Rev. Scott's Letter, April 2
Delivered By
Rev. Tom Scott
Delivered On
April 2, 2020
Attached Document



At the risk of opening worm cans, I want to take notice of one of our current political buzz words—socialism. The word—generally undefined—gets chucked around as an insult and as a compliment, depending on your outlook.

When we hear the term, whether favorably or not, what’s meant is what might be called “secular socialism”. That is, free from any claim of spirituality or claim of a particular religion.


There is a long tradition in our religious faith of what has been called, “Christian Socialism”, and it has been a huge force for good without necessarily being identified with a political party. The person we commemorate today on our Church calendar is one of the giants in that movement, Fredrick Denison Maurice (pronounced “Mahr-is”).

He had a powerful intellect and developed massive erudition. His written work alone fills shelves. He also succeeded in being quite a polarizing figure, for all that even his opponents found him charming and without guile. Many people thought his views were crystal clear and quite compelling. Others thought that trying to understand his reasoning was “like eating pea soup with a fork”.

His ideas were and are enormously influential. In his view, an essential ministry of the Church is to influence the working of society for the common good. So education and labor organizing and social reform and public improvements are public displays of Christian values in imitation of the great Summary of the Law—to love God and our neighbor. These are a solemn responsibility to be carried through in every aspect of the social order and our own behavior, not just on occasion, but always, (“seven whole days, not one in seven”, as George Herbert put it poetically). In FDM’s day and into the twentieth century, such a viewpoint was known as “the social gospel”. In Great Britain and the USA, social reform was often pursued by religious bodies, and the Episcopal Church—with a Maurician outlook—did its share and continues it.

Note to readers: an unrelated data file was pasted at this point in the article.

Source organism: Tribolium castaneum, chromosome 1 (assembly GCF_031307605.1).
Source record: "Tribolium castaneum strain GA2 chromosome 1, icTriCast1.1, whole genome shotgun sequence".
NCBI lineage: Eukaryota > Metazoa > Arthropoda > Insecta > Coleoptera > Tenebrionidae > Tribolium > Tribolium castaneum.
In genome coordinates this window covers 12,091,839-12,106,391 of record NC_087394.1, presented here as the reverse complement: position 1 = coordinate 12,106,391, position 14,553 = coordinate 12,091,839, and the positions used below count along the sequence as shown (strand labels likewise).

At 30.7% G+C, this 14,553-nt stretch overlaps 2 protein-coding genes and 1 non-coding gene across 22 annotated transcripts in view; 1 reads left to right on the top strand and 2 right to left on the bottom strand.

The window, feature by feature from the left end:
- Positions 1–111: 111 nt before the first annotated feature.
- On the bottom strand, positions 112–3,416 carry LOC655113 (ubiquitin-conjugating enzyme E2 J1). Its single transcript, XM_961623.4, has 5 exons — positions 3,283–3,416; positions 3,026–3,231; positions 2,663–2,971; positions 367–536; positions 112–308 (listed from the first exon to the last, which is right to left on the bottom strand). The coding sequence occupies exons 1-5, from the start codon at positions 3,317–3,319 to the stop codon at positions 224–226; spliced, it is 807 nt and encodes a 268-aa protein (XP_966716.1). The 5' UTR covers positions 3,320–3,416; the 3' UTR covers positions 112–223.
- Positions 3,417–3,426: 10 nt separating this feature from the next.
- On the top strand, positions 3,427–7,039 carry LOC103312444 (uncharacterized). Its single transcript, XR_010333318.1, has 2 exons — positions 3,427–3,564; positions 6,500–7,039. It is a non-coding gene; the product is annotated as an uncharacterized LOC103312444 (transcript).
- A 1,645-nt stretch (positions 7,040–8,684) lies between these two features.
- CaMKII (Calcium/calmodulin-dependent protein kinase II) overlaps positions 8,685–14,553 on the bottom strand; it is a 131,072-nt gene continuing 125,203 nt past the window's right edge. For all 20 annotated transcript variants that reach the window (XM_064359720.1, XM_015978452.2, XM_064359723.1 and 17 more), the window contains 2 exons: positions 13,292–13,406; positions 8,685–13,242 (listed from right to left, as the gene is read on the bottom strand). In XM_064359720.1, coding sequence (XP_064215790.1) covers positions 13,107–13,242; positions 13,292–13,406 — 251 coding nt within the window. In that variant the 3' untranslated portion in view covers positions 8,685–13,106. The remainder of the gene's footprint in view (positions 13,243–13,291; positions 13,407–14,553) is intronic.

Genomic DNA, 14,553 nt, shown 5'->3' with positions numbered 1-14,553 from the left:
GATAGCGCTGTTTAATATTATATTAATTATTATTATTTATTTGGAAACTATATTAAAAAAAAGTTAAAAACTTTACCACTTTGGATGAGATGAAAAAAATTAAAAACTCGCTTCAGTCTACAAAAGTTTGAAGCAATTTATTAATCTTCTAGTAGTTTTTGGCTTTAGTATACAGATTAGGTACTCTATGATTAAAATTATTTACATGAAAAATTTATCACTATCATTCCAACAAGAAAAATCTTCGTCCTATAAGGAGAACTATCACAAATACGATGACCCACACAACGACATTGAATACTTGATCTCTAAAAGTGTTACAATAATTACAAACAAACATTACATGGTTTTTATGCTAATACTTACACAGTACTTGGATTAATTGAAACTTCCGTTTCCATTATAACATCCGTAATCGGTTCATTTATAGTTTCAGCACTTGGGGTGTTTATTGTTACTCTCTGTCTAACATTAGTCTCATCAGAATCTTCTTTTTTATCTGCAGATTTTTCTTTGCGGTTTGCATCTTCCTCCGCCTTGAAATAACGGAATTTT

Christian socialism was hardly a fringe movement. Archbishop William Temple, who was born about the time Maurice died, wrote a little book in the middle of WWII that still repays reading. “Christianity and the Social Order” is an explicit exposition of socialist ideas about organizing, operating, and owning industrial capacity, educational resources, and public welfare responsibilities, couched in a Christian view of the value and purpose of human beings and our common life.

Several of the prayers in our prayerbook are concerned with the themes and purpose of Christian socialism without being explicit about the ways in which the values and purposes of that movement are actually carried out. This is deliberate, of course, Christianity makes no claims to having an economic plan. But we do say with every fibre of our being as a religious body that work is good in itself, that our common life depends on people working in their own interest within the common good, that every person should enjoy the fruit of their labor, that fair and equitable return on investment along with the responsible pursuit of it is also a social good, and that our life together is better when we make life for each of us better. Hmm, put that way, doesn't sound so bad...

Our prayer for “Vocation in Daily Work” expresses this perspective deliberately as an expression of our faith.

Almighty God our heavenly Father, you declare your glory and show forth your handiwork in the heavens and in the earth: Deliver us in our various occupations from the service of self alone, that we may do the work you give us to do in truth and beauty and for the common good; for the sake of him who came among us as one who serves, your Son Jesus Christ our Lord, who lives and reigns with you and the Holy Spirit, one God, forever and ever.Amen

  April 2021  
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